To go further, some software provided in the software center is well out of date. I actually have to use the xorg-edgers PPA with my GTX 770 to play DotA 2. This alone is not user friendly, even more so when there's no convenient method to add a repository other than to open up a terminal and copy and paste commands as a super user.

                  [note]His rant about "contaminating" the system with "Open Source" is in poor taste. I'm also unsure if he's not aware that Adobe doesn't maintain a standalone flash plugin anymore. This is the fault of Adobe, not something that the Linux community can fix given that the API and its implementation is proprietary and closed as it gets.[/note]

                  [rant]For software to succeed, it cannot live by the slogan of, "Meh, good enough". How the hell do you expect to compete with even half baked commercial software with that mindset? I'd rather pay for quality software than settle for shitty free software. I'm a developer to help this not be the case however. [/rant]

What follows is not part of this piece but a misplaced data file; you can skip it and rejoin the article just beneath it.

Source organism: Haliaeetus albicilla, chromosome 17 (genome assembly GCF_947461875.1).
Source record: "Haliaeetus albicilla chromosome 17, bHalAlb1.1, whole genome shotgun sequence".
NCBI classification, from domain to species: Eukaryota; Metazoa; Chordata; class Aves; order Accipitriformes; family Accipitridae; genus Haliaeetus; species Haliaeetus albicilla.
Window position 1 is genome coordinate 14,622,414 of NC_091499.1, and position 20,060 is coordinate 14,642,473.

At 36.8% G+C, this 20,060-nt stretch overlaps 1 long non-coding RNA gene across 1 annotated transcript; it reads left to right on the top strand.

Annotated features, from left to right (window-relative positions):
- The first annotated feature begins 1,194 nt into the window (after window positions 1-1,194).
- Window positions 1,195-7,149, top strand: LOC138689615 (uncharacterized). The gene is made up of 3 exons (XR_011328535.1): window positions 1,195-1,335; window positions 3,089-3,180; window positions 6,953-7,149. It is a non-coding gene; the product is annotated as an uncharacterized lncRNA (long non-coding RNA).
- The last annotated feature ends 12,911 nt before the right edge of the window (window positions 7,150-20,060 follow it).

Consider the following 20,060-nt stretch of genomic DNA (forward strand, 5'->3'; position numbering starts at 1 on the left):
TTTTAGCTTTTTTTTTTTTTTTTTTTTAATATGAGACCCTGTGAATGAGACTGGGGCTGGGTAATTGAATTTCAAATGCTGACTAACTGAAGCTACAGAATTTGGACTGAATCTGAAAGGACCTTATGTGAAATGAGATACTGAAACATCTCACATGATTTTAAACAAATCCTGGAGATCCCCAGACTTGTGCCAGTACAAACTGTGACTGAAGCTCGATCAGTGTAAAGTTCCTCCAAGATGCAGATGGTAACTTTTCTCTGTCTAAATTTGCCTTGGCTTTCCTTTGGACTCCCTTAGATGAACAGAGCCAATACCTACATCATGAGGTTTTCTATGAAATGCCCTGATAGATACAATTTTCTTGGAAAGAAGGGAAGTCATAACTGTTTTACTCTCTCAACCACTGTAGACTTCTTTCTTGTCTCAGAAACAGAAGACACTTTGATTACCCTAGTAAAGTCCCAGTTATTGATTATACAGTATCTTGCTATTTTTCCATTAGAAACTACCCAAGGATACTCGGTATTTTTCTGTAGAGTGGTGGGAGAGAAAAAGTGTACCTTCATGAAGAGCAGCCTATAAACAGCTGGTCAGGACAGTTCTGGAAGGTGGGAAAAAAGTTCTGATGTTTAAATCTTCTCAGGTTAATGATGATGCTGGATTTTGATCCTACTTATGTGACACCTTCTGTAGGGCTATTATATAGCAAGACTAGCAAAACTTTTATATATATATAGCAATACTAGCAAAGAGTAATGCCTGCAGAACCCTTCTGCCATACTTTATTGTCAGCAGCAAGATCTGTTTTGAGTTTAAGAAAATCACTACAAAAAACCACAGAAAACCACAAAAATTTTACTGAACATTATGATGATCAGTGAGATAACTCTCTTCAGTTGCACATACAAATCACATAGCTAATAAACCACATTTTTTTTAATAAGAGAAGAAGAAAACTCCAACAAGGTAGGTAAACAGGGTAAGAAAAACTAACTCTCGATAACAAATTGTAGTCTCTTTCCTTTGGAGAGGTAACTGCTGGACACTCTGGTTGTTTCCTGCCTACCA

2) LibreOffice isn't good. It should be compatible with docx. It's a damn shame since it's one of the few formats that Microsoft openly documents: http://www.ecma-international.org/pu...s/Ecma-376.htm
                  I'm not too fond of the Word interface myself... but the LibreOffice interface feels a lot like Gimp does in relation to Photoshop. I feel like it hides controls from me and makes everything so much more difficult just to be different from the competition. On top of the instability which I'm not sure what the cause of is... it's just not a good time.

                  Given that word processing is an important part of quite few people's day, it's not something that you can regularly use Linux and be expected to move to Windows whenever you use Word. You might as well stay on Windows at that rate. Using a VM is unconventional, slow, and inconvenient.